When I used to regularly schedule lessons on italki, one way I'd use "commitments with teeth" was to schedule my lesson just outside of the 24-hour no-cancellation period.
italki only allows you to cancel lessons consequence-free if the lesson time is more than a day away. Any closer to that time, and it becomes a lot more difficult to cancel. Even if I was nervous, the fact that cancelling was no longer an option would mean that I'd have to follow through with the lesson, no matter how I felt.
You can find even more intense forms of this kind of commitment when you use the habit-tracking service called Beeminder.
Unlike most apps, Beeminder requires you to pay actual money when you don't follow through on your goals. Depending on your settings, they'll even charge you more each time you miss out on a commitment.
It's intense, but it works.
7. Join a Language Learning Challenge
Finally, I'd like to recommend one last resource you can use to stay committed to all of your language goals. In a way, it represents the culmination and combination of all of the accountability methods we have covered above.
What is it?
A language learning challenge!
More specifically, an organized online language learning challenge, where large groups of language learners gather together to meet specific goals.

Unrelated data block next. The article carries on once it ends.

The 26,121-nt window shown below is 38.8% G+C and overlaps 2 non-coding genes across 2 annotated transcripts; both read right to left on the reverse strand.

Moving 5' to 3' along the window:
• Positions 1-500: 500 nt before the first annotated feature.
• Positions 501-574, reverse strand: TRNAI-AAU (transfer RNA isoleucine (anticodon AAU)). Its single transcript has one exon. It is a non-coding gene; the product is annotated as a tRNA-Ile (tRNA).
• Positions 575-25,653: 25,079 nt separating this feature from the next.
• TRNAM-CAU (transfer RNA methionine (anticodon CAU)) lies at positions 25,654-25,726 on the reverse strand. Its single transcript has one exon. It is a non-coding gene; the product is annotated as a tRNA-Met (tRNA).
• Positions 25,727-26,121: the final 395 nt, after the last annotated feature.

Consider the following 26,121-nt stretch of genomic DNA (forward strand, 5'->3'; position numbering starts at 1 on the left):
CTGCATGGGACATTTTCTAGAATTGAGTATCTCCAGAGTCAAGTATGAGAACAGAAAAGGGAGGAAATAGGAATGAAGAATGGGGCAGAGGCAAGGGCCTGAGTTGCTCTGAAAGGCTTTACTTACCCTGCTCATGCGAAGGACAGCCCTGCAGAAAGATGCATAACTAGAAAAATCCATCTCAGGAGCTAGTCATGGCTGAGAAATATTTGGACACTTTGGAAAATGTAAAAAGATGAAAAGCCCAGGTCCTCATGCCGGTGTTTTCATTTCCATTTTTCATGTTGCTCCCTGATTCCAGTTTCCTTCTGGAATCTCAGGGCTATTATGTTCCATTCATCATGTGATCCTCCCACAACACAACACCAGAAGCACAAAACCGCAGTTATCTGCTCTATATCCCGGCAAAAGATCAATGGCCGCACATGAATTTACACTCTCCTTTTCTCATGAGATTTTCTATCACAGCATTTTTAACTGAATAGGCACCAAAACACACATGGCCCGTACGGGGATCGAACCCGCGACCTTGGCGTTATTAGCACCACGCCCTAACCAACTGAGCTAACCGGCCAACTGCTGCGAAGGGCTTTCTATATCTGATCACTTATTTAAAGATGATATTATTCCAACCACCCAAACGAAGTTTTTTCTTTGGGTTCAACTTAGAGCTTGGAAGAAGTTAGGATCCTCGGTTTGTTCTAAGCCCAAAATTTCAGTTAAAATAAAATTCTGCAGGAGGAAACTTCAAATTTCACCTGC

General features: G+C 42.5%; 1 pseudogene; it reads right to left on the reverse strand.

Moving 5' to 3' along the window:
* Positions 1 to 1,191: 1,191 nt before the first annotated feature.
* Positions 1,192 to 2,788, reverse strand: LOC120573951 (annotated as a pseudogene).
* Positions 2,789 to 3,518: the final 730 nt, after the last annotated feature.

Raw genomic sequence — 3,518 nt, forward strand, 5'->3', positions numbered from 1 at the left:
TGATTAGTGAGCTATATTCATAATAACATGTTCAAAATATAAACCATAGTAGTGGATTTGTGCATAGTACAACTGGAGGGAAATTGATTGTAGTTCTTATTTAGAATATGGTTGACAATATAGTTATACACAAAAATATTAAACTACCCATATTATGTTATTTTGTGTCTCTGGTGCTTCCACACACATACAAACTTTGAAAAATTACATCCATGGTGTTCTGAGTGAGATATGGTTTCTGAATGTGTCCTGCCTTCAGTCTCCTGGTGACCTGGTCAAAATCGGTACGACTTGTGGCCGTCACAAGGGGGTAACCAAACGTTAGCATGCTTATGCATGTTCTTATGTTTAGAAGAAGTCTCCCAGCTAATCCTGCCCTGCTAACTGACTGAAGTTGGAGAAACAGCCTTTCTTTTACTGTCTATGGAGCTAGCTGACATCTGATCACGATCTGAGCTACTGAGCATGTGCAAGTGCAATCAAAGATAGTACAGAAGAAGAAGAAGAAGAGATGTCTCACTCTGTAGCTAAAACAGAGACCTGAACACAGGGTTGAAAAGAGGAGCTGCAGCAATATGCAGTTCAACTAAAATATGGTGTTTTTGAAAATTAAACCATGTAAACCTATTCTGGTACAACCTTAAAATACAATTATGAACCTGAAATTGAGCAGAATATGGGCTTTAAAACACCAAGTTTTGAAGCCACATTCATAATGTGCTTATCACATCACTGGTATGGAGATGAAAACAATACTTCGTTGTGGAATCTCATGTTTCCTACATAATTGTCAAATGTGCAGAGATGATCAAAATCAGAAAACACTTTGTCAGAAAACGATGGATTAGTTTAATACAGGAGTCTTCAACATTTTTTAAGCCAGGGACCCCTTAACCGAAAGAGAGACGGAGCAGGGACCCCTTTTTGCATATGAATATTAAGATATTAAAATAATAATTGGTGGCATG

Nowadays, the most popular of these challenges are:
The italki Language Challenge is generally a one-month-long language challenge where you compete with other learners to complete as many hours of italki language lessons as possible. Each lesson costs money, but if you manage to complete certain hour milestones or rank in the highest number of completed hours, you can win italki credits and other prizes.
The Add1Challenge is a three-month language learning challenge where you pledge to have a 15-minute conversation with a native-speaker of your target language at the end of 90 days. Along the way, you'll also be required to record three progress videos (on Day 0, Day 30, and Day 60). The challenge also features additional accountability options, like a habit tracker, accountability groups, mastermind groups, and more.
Language challenges like these are among the most difficult and expensive of all the accountability options, but if you manage to make it through them, you'll have built some wonderful habits and rock-solid accountability that will be sure to make a lasting difference in your learning.
Find Your Accountability, Achieve Your Language Learning Goals
These are seven of the best ways I know to stay accountable to your language learning goals.
Accountability systems are like safety nets for goal achievement—they'll keep you on track even when your own willpower fails.
Some of the systems I've shared above might seem intimidating. Others downright scary. But that's okay, because that's why they work. They create consequences for inaction, which then compel you to act.
And ultimately, that's what you want. You want to act in the direction of your language learning goals, because that's the only way they're ever going to become a reality.
What accountability systems have you used in your language learning? What about in other areas of your life? Let me know in the comments!
Written by Kevin Morehouse
Kevin Morehouse is a language coach and teacher who is on a journey to make the world a more multilingual place. A member of the LucaLampariello.com team since its inception, Kevin's principal role is that of writer, editor, and content developer. He is currently learning Korean, his primary language focus since mid-2017.